What were your feelings when you reached the Pole in pole position?

To be honest, we both felt just utter exhaustion on reaching the North Pole. We'd just walked and skied 400 miles, and on the last day alone covered 31 miles in 22 hours. Rather than screams of joy, James said: "Let's get the tent up, eat and then sleep," and I said, "Not long now before a pizza in Ottawa!" The next day, when our win was confirmed, we stood atop the North Pole and held a massive UNHCR flag between us - a moment in which we felt both proud, but daunted by the fund-raising challenge ahead. The North Pole is flat and barren so there is no feeling of reaching a summit like Everest.

How much money has been pledged and how much do you hope to raise?

So far we've reached £50,000, but we are determined to raise £250,000 or more. Our website received more than 80,000 hits during the race from 10,000 different sources. We hope this will have generated more online donations. I am especially keen that UNHCR colleagues will have visited our site and made a small donation.

We still have lots of tricks up our sleeves [for reaching the £250,000 target] and will now return to London and Toronto to begin following up our network of contacts to capitalize on the win. It is amazingly hard to raise this sort of money, which seems so silly when we see cars that cost more than the sum we need passing us on London's streets all the time. We will get there!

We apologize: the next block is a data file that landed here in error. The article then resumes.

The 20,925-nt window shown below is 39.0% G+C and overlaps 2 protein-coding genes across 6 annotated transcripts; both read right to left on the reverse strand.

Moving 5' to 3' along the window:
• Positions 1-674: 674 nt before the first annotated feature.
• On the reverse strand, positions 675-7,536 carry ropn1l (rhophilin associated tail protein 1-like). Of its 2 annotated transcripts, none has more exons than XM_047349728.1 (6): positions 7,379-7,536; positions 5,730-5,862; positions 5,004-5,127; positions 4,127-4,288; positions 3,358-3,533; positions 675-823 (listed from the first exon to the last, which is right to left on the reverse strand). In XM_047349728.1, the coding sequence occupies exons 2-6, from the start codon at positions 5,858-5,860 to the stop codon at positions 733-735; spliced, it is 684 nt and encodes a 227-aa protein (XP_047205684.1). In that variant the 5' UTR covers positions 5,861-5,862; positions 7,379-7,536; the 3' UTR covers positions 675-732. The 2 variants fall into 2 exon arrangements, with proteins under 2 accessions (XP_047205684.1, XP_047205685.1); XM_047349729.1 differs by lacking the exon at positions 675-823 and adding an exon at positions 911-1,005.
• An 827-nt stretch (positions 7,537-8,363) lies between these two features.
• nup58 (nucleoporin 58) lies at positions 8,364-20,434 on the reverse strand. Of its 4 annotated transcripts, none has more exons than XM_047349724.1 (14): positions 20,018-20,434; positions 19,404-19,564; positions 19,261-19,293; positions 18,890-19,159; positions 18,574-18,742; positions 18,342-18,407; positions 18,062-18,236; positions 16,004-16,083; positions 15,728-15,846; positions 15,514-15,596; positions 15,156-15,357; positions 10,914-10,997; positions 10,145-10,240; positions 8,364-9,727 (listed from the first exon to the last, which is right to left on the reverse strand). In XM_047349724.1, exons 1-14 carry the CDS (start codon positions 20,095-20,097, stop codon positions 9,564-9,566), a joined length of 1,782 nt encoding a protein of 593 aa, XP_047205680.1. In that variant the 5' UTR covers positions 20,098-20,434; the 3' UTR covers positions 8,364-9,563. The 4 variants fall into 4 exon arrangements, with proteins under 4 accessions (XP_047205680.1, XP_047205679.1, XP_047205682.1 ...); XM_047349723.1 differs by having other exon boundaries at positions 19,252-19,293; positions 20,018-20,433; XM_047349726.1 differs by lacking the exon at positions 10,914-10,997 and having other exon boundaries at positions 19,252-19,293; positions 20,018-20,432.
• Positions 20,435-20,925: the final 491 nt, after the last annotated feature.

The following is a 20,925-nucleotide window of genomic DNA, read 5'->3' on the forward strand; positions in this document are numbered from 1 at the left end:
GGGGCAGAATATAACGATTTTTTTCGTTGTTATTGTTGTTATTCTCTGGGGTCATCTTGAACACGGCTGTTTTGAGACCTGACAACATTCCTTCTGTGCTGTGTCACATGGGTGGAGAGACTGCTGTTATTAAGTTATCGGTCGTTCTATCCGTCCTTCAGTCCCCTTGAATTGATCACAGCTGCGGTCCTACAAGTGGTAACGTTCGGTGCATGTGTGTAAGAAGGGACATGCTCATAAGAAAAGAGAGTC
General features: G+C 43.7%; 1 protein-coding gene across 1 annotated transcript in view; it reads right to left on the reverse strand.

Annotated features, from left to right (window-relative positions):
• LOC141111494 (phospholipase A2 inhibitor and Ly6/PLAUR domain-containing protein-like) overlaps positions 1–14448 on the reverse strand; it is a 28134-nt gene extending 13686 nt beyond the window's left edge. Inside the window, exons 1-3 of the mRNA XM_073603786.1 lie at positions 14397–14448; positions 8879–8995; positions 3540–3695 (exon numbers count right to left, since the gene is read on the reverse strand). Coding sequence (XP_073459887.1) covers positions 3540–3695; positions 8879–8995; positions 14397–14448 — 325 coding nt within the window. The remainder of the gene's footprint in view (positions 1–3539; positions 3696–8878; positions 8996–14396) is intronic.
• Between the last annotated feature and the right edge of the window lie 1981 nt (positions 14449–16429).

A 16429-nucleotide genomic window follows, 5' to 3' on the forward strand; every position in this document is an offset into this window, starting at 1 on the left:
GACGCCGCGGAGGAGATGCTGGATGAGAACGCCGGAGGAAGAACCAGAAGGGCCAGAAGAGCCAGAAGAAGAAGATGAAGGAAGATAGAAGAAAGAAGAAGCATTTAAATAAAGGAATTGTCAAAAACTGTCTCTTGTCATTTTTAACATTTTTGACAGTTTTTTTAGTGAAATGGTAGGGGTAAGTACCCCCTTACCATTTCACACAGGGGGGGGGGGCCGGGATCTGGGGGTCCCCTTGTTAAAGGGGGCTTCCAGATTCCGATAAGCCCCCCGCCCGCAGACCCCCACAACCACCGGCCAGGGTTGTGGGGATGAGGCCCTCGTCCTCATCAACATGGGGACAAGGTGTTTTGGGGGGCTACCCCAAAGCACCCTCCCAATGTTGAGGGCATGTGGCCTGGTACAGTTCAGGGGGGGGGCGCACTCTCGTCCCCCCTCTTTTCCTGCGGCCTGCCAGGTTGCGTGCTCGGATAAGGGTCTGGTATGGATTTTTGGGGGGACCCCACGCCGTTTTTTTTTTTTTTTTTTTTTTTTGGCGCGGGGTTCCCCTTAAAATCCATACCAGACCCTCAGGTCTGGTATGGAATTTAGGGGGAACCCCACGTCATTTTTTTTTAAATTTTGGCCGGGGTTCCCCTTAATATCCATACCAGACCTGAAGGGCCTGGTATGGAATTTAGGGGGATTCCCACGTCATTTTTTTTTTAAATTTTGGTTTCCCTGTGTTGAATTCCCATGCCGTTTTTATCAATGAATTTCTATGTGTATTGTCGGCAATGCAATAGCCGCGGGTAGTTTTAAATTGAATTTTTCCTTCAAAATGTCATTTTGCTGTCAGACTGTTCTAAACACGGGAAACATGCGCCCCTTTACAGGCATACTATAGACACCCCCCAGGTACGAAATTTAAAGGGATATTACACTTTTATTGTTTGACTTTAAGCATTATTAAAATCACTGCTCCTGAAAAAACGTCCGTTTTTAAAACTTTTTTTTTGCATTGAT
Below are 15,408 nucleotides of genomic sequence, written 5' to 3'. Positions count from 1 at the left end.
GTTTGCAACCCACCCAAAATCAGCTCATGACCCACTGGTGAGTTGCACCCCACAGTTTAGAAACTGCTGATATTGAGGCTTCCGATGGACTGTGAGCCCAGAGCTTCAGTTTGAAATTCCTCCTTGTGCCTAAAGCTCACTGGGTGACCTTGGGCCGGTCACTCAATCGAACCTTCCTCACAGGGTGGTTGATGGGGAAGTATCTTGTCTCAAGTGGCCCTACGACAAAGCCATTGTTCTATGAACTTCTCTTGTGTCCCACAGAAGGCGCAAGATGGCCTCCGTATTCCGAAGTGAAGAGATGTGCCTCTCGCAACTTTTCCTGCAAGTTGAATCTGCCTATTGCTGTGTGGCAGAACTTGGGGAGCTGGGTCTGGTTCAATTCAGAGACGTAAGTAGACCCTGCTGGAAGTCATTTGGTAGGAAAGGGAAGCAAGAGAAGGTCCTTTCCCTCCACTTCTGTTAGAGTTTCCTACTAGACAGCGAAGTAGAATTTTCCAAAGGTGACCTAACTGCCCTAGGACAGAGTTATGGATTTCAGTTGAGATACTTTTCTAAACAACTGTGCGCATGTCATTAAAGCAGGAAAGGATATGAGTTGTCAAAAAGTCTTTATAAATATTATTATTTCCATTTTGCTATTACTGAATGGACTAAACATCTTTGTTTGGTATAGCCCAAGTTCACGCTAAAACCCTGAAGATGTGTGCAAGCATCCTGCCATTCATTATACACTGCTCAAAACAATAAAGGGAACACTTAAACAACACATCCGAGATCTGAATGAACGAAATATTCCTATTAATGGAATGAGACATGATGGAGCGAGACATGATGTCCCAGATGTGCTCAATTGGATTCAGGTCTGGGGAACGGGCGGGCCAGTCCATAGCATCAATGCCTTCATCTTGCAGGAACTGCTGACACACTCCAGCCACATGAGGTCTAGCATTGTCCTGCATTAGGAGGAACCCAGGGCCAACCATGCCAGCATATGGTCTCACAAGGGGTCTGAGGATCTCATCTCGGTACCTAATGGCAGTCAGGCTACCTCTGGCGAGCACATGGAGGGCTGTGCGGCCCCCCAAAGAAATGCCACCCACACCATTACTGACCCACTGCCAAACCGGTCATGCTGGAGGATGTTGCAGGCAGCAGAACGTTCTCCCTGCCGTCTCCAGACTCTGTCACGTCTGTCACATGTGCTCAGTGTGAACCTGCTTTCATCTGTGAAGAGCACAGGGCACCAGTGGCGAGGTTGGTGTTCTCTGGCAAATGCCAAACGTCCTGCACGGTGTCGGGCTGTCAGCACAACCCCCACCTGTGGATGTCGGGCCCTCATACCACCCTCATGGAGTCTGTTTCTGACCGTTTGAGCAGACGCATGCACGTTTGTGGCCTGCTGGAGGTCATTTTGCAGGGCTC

Did your experience with UNHCR prepare you for the rigours of the race?

In the field with UNHCR we often find ourselves charged with making decisions that impact on peoples' lives in a very real and raw sense. In the race, every step we took was calculated in order to minimalize the risk to ourselves and each other. I exercised the same caution I do when working with refugees in each of those steps and I trust James did too.

What will you do with the funds raised?

We want the money to be used to establish a trust fund for the urgent medical evacuation of refugee children and other vulnerable people. The details of this need to be discussed with UNHCR.

What next?

My hope is to rejoin UNHCR and get back to work in the field. I have missed the work enormously over the last couple of years and can think of nothing I would rather do than get back into the thick of it. Having said that, there is always the South Pole.